Power Moves: The Handwritten Thank-You Note
September 11, 2013
Even if you’re the type who practically sleeps with iPhone in hand and laptop at arm’s length, there’s always room for a little analog elegance. And for this reason, the handwritten thank-you note is far from dead. On the contrary, it’s more powerful than ever.
Whether you’re following up after a job interview or expressing gratitude post-dinner party, a handwritten note catches the recipient by surprise and distinguishes you as a woman of purpose, someone who is both thoughtful and exceptionally classy—an excellent combination, especially when you’re trying to make a first impression.
Of course, there’s a time and a place for this “old-fashioned” gesture. If you’re applying for a digital media job, it might appear odd to opt for the old quill-and-ink as opposed to going the electronic route; but in more traditional fields, by all means, pull out your best penmanship.
If you’re worried about the 2-3 day delay it takes for the note to arrive (versus the immediacy of email), just know that most folks aren’t sitting around twiddling their thumbs waiting for your thank-you email to show up. When the handwritten version arrives, they’ll understand right away that it was composed promptly after the interview—and they’ll appreciate the planning that went into it.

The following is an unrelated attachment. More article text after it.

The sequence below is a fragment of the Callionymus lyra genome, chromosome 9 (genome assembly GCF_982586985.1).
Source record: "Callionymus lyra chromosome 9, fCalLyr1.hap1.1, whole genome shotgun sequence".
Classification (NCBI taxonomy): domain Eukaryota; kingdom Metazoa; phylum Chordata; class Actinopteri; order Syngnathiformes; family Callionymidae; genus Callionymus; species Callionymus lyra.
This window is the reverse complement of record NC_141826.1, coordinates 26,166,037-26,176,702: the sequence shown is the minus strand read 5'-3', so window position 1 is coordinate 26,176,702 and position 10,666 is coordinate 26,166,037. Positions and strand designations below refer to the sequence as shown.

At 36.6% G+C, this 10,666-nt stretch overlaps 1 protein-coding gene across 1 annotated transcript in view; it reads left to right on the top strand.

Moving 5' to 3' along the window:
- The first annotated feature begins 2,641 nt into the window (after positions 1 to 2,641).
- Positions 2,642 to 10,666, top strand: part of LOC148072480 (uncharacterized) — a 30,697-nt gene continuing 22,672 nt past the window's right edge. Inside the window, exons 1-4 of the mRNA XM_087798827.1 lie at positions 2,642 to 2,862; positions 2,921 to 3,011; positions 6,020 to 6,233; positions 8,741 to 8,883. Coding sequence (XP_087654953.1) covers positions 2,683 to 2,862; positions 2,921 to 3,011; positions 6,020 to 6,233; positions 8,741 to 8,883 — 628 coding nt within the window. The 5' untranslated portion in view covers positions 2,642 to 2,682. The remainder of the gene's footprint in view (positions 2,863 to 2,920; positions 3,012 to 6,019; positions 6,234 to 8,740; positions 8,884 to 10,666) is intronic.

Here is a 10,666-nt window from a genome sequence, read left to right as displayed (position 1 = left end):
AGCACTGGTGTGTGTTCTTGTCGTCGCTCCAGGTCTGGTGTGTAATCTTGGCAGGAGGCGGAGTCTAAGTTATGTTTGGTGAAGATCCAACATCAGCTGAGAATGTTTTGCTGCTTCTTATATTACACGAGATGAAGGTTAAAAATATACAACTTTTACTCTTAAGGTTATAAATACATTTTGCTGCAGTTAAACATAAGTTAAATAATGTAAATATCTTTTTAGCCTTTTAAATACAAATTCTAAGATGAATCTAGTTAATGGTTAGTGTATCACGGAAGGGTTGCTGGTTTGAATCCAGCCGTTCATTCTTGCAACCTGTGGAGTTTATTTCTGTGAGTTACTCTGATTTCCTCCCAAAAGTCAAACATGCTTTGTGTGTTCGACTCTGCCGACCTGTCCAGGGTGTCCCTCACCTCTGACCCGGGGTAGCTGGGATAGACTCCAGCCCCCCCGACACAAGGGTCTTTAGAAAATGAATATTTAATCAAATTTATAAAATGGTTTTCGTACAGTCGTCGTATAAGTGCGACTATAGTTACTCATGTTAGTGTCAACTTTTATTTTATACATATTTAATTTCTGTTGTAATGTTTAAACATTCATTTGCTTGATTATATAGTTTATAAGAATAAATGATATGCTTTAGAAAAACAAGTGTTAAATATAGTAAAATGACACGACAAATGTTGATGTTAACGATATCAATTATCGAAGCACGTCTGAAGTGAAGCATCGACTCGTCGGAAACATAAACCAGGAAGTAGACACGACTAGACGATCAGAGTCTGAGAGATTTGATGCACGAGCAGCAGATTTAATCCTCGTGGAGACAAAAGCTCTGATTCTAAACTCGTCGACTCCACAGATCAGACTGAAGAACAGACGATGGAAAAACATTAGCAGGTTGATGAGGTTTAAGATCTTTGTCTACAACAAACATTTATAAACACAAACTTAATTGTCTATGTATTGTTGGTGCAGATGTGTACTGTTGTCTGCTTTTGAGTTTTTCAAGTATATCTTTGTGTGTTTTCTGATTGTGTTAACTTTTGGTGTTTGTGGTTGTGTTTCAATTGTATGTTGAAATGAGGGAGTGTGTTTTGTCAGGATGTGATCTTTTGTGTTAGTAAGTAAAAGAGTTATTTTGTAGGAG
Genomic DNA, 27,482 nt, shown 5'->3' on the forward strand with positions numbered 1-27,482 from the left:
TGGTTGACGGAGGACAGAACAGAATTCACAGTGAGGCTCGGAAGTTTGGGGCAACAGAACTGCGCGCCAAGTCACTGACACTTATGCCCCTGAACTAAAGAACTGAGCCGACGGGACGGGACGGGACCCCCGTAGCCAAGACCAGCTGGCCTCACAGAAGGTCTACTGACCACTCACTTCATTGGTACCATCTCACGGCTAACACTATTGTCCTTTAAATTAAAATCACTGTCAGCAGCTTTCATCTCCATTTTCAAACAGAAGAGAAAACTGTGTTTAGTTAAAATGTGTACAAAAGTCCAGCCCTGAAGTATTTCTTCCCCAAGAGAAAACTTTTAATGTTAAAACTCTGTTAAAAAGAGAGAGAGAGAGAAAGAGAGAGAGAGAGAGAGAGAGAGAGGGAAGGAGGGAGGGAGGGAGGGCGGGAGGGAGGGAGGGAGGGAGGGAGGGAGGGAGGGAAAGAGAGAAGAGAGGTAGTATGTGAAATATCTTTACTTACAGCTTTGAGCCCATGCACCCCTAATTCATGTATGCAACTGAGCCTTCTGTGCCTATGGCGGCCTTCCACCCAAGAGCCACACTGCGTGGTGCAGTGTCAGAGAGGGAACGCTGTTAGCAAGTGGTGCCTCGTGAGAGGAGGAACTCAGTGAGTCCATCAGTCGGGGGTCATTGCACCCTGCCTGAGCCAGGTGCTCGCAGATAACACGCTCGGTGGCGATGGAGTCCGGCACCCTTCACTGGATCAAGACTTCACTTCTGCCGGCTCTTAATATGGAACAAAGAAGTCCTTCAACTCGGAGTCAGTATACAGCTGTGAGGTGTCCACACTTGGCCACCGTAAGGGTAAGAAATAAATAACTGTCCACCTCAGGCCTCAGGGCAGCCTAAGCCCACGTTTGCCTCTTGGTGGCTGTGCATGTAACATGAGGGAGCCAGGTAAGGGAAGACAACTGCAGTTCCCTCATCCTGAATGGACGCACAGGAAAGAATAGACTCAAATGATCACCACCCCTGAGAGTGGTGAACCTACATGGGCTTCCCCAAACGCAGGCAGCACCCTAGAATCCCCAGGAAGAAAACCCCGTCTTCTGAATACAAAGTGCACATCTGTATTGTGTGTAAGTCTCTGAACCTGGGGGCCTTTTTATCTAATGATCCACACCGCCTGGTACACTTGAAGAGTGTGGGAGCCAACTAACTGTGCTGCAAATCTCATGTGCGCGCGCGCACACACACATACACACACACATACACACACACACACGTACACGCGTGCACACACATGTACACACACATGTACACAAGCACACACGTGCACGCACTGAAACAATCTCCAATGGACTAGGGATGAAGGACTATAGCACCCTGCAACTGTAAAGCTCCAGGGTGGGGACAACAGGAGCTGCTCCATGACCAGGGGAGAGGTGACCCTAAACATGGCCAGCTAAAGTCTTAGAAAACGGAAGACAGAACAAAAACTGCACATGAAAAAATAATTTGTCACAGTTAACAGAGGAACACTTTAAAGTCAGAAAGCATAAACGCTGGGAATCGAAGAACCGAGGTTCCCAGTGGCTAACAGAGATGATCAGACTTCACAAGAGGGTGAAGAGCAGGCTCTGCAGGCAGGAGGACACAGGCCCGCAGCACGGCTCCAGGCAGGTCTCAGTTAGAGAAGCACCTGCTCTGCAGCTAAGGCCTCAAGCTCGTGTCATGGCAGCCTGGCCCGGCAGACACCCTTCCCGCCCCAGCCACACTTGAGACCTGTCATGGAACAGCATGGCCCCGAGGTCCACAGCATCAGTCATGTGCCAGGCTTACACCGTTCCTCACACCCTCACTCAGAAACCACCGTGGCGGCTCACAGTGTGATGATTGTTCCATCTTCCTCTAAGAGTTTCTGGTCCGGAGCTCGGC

At a former job, I was involved with recruiting and hiring new employees. For every five or so people I interviewed, one would follow up with a handwritten note, which always prompted me to take a second look at that person. It’s no coincidence that the best hire I ever made had also written the most well conceived (and handwritten) note of all the candidates applying for that position. You can’t copy and paste that kind of thoughtfulness.
Whether your stationery is personalized or stock, preppy or whimsical, classic or modern—it’s a stylish and refreshingly old-school way for you to communicate what you’re all about. After all, gratitude never goes out of style.
Keep these five stationers in mind next time you’re on the hunt.
“Mr. Danielson’s Stationery Set” from Mr. Boddington’s Studio is clean and classic, with a touch of graphic intrigue.
Smythson has long been the gold standard in old-school elegance. Its dragonfly correspondence cards are chic without being too stiff.
Letterpressed stationery inevitably identifies you as a power player. A splash of neon gives Sesame Letterpress‘s fine underline note cards a modern feel.
Who doesn’t love a fox? In addition to its wildly popular e-invites, Paperless Post now offers a broad range of printed options, including Mr. Fox.
Simple, stylish, and modern is the name of the game at Paper Source. But unexpected elements, like this stacked monogram, keep things interesting.
Main image: KS-Sato